“Ain’t No Doubt” plants its emotional flag in territories claimed and mapped by Phil Collins – that master of gangrenous wrath and bitterness lurking below blokery’s rumpled jacket. It’s break-up pop of the shabbiest kind; lies, quarrels and wilful miscommunication played out raw in front of us. On TV Nail played hard bastards, for laughs or drama or both – some of the intrigue of his pop career must have been seeing a more sensitive element in him, but I doubt the straight-talking, bullshit-calling narrator of “Ain’t No Doubt” came as much of a shock to the fanbase.
What’s rather more surprising is the music. Most of Nail’s records were thoroughly trad: gruff, measured rock and soul stylings, workmanlike performances enlivened by the odd Knopfler guest-spot. “Ain’t No Doubt”, on the other hand, is a one-of-a-kind meeting of pub rock and swingbeat: ruminative, finger-pointing spoken passages broken up by a two-fisted funk chorus that lunges at you like a closing time drunk. It would be an odd record if anyone had recorded it, but this really isn’t the style you expect a 38-year-old TV star to pioneer.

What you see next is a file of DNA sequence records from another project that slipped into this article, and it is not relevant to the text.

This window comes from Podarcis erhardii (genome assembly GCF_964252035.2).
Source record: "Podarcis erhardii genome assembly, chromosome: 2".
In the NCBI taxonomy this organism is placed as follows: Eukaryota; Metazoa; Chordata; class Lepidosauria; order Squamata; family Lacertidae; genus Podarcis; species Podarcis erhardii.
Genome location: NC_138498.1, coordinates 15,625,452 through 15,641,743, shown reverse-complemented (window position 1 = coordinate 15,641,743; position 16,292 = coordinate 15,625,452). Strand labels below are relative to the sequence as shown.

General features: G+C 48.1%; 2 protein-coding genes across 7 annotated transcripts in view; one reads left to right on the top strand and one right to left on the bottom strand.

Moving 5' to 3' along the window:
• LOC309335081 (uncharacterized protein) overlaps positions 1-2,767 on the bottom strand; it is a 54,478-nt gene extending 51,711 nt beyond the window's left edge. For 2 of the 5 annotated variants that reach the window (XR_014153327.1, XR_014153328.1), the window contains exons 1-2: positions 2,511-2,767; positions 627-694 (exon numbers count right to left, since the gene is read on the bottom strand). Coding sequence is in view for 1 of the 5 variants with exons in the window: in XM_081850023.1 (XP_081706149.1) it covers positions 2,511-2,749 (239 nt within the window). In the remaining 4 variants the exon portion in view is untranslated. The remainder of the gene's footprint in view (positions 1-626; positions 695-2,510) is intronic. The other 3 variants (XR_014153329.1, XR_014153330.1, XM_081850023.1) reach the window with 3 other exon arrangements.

Here’s the really strange thing: it kind of works. The lurching production is so awkward, its singer so ill-at-ease, it makes Nail’s spoken passages rawer – this is a man happy to humiliate himself if it gets the message about his partner’s perfidy across. Contrast his lumbering with the smooth replies from the ever-professional Sylvia Mason-James, quite at home in this setting: it’s as if Jimmy’s barged into the disco on a girls’ night out to shame his lady, and we’re onlookers peeping through our fingers.
It’s also an unintentionally funny record, of course, and probably the most imitated of the year. And in the end it’s not a thing you’d want to listen to much: I couldn’t stretch to calling it good. But it’s interestingly, admirably bad in a way most TV-star records aren’t.